There are TV programs where you can watch any one randomly-selected episode and then immediately know everything that you need to know about that particular set of characters & the world that they live in. And then there are shows like “Doctor Who.”
I bring this up because … This past weekend, BBC America aired “World Enough and Time,” the first part of “Doctor Who” ‘s Season 10 finale. And I have to admit that I kind of felt sorry for any first-time viewer of this much-beloved British sci-fi show who then chose this particular episode to be their entry point for this long-running series. Because there were so many elements of “World Enough and Time” (EX: That moment when Missy realized the 400 mile-long spaceship she was traveling on had originally come from Mondas. Or when Razor removed his mask) that only made sense / had any real impact if you’d previously watched episodes of this program.
And – no – I’m not talking about circling back on some of the “Doctor Whos” that Christopher Eccleston, David Tennant, Matt Smith & Peter Capaldi have done since BBC One first revived this show back in 2005. If you want to truly appreciate the Doctor’s convoluted relationship with the Master (or – for that matter – understand why so many British television viewers are flat-out terrified of the Cybermen), then you probably need to head over to BritBox and start VODing your way through a number of the Classic “Doctor Who” episodes that are archived there.
Because the Mondasian Cybermen … Well, they were actually introduced back in October of 1966 during the fourth season of Classic “Doctor Who.” To be specific, the episode where this race of cybernetically augmented humanoids first came on the scene was called “The Tenth Planet.” And most Whovians have a soft spot for this particular episode. Largely because “The Tenth Planet” was the show on which William Hartnell made his last regular appearance as the First Doctor. Not to mention being the episode when Patrick Troughton made his debut as the Second Doctor.
On the other hand, BritBox … It made its debut back in March of this year. This new subscription video on demand (SVOD) streaming service came about because BBC Worldwide (i.e., the commercial arm of the BBC) & ITV (i.e., the UK’s biggest commercial broadcaster) decided to join forces. So that two broadcasting giants could then create the most comprehensive collection of British television, across all genres, available anywhere in the U.S.
And who did BBC Worldwide & ITV select to be in charge of this ambitious joint venture? Soumya Sriraman, an entertainment industry vet with more than two decades of experience in the field. Most recently, Soumya was the executive vice president in charge of franchise and digital enterprises at BBC Worldwide North America. Which – of course – made her the perfect choice to run this new SVOD streaming service based in the U.S.
And just so you know: Ms. Sriraman also has strong ties to the world of “Doctor Who.” She was the one who helped heightened the sense of excitement that came as each new season of BBC One’s “Who” reboot premiered by periodically arranging to have individual episodes of the show screened in cinemas in North America.
But what’s Souyma’s plan for BritBox? To put it simply, her goal was to create a place for people who are passionate about British television.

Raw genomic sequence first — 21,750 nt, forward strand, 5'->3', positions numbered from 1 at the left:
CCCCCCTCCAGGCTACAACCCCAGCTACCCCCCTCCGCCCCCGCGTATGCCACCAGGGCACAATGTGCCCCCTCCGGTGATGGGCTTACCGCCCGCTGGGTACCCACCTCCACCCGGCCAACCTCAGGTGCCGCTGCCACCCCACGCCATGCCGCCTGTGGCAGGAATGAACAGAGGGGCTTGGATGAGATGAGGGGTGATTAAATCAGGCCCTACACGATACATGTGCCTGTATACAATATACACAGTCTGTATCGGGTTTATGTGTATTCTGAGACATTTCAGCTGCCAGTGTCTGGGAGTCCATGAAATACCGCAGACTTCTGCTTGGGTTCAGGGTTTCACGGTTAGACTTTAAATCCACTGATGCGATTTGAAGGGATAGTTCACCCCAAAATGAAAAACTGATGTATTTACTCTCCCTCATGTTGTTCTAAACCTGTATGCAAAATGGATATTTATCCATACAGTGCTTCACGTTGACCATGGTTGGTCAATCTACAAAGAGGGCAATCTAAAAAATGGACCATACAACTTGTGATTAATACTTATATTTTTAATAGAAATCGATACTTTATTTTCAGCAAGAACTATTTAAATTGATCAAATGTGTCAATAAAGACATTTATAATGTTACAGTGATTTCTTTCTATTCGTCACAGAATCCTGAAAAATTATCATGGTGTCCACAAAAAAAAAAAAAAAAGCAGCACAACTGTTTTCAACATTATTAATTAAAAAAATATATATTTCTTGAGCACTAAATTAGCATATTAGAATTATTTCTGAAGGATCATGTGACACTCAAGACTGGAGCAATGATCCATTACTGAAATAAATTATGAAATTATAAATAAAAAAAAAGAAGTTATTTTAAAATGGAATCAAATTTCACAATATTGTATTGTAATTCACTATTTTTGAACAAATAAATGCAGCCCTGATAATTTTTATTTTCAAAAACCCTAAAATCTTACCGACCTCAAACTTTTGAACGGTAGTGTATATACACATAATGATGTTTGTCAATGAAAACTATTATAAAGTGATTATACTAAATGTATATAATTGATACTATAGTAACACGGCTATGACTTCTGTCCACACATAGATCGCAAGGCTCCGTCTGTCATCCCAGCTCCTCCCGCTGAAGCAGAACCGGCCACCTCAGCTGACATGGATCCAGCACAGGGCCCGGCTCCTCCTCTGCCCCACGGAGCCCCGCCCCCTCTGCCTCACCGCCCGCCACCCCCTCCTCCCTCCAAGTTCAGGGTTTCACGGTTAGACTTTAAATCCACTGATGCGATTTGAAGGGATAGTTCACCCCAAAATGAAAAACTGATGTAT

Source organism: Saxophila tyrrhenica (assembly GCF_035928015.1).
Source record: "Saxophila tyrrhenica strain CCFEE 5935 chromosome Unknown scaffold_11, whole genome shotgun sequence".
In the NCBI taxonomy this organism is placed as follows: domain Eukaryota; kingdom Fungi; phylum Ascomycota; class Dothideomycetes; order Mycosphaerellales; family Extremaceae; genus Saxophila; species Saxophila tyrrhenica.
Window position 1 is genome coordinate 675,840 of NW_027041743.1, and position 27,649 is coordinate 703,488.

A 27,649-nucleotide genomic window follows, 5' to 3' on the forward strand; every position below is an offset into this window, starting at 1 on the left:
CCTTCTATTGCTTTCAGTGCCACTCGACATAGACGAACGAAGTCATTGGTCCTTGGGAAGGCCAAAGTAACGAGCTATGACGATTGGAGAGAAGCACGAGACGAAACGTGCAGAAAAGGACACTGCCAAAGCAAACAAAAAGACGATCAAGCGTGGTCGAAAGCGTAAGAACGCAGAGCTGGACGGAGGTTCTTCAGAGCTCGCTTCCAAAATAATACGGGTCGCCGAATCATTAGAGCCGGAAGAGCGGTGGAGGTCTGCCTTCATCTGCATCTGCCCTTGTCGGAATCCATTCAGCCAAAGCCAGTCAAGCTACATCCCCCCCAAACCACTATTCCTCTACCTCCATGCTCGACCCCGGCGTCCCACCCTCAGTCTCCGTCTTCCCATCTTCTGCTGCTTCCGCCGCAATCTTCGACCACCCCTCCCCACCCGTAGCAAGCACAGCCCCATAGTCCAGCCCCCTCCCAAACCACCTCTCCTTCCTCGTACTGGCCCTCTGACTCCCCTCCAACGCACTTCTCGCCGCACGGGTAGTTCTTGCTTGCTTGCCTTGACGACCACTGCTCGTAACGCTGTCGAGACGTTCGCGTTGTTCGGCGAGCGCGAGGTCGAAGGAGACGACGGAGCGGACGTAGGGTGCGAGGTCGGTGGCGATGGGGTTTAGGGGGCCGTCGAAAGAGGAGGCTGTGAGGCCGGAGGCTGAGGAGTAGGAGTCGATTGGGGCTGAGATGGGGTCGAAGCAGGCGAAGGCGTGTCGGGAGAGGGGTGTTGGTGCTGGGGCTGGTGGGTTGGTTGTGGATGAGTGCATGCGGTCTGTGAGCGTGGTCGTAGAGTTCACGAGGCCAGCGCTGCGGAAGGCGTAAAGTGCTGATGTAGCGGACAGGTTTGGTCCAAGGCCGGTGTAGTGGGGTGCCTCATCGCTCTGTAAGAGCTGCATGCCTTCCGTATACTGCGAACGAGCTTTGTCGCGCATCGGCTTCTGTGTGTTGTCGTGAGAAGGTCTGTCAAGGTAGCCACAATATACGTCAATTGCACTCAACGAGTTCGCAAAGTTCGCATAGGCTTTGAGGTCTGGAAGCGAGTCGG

“This is for all those Anglophiles out there. Previously, these people – if they wanted to get their ‘As Time Goes By’ or ‘Inspector Morse’ fix – often had to take a piecemeal approach. Which meant that they had to try and catch those classic shows whenever they’d air on their local PBS stations,” Sriraman explained during a recent phone interview. “But now with BritBox, you’ll now be able to find all of the episodes from many of your favorite British television shows all in one place. That was our ultimate goal here: To create the biggest streaming collection of British TV. One that managed to touch on all genres: dramas, comedies, mysteries, the works.”
And the best part is … The people who work to curate BritBox are just as passionate about these programs as the viewers are. You only have to look at this SVOD streaming service’s Classic Doctor Who section to see all of the care & the thought that’s gone into the curation of this amazing collection of TV shows.
Have you been a fan of this British sci-fi show since it first debuted back in November of 1963? Well, then maybe you’d enjoy checking out BritBox’s list of top ten monsters & aliens that they like to see be resurrected as villains on the new “Doctor Who.” On the other hand, if you’re new to Classic Doctor yourself and would like a better grounding in this program’s history & characters … Well, there’s literally a page for that. BritBox staffers have suggestion when it comes to essential episodes to view if you want to get up-to-speed on those first seven Doctors.
The reason that I’m bringing up BritBox today is that … Well, the last official episode of “Doctor Who” Season 10 airs tonight on BBC America. And once “The Doctor Falls” is over, it’ll be six months ‘til the Christmas Special airs. And that’s a very long time to wait to A) find out why exactly Peter Capaldi’s Doctor needs to regenerate and B) discover who the next Doctor Who is going to be.
So – to help fill up those 180 days – you might want to check out some of the classic Doctor Who episodes that are archived at BritBox. Or better yet, stream some “Blackadder” or “Fawlty Towers.” Given how grim things got on “World Enough and Time” last week, I’m thinking that we’re all going to need a few laughs once “The Doctor Falls” is over later tonight.